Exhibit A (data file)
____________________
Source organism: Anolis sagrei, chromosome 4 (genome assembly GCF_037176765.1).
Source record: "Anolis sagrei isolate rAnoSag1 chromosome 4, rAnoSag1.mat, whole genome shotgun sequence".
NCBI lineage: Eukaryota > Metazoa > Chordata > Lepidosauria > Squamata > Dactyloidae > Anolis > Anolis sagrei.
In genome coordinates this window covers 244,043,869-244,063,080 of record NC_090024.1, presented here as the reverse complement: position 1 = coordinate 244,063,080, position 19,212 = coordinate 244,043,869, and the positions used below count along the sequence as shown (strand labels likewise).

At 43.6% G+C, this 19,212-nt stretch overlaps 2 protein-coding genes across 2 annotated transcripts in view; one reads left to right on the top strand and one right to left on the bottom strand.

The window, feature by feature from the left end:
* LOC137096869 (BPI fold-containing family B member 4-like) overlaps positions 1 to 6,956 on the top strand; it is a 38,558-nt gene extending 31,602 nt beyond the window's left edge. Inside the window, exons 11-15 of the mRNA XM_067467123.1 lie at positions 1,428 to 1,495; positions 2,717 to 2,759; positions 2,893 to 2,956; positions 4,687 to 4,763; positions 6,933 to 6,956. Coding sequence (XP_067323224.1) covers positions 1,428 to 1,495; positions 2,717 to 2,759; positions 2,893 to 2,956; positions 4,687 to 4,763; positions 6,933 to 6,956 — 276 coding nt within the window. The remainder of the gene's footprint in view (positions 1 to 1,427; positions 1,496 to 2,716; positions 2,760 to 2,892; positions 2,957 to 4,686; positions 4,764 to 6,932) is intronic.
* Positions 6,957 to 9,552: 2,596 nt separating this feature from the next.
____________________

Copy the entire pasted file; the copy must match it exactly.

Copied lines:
Source organism: Anolis sagrei, chromosome 4 (genome assembly GCF_037176765.1).
Source record: "Anolis sagrei isolate rAnoSag1 chromosome 4, rAnoSag1.mat, whole genome shotgun sequence".
NCBI lineage: Eukaryota > Metazoa > Chordata > Lepidosauria > Squamata > Dactyloidae > Anolis > Anolis sagrei.
In genome coordinates this window covers 244,043,869-244,063,080 of record NC_090024.1, presented here as the reverse complement: position 1 = coordinate 244,063,080, position 19,212 = coordinate 244,043,869, and the positions used below count along the sequence as shown (strand labels likewise).

At 43.6% G+C, this 19,212-nt stretch overlaps 2 protein-coding genes across 2 annotated transcripts in view; one reads left to right on the top strand and one right to left on the bottom strand.

The window, feature by feature from the left end:
* LOC137096869 (BPI fold-containing family B member 4-like) overlaps positions 1 to 6,956 on the top strand; it is a 38,558-nt gene extending 31,602 nt beyond the window's left edge. Inside the window, exons 11-15 of the mRNA XM_067467123.1 lie at positions 1,428 to 1,495; positions 2,717 to 2,759; positions 2,893 to 2,956; positions 4,687 to 4,763; positions 6,933 to 6,956. Coding sequence (XP_067323224.1) covers positions 1,428 to 1,495; positions 2,717 to 2,759; positions 2,893 to 2,956; positions 4,687 to 4,763; positions 6,933 to 6,956 — 276 coding nt within the window. The remainder of the gene's footprint in view (positions 1 to 1,427; positions 1,496 to 2,716; positions 2,760 to 2,892; positions 2,957 to 4,686; positions 4,764 to 6,932) is intronic.
* Positions 6,957 to 9,552: 2,596 nt separating this feature from the next.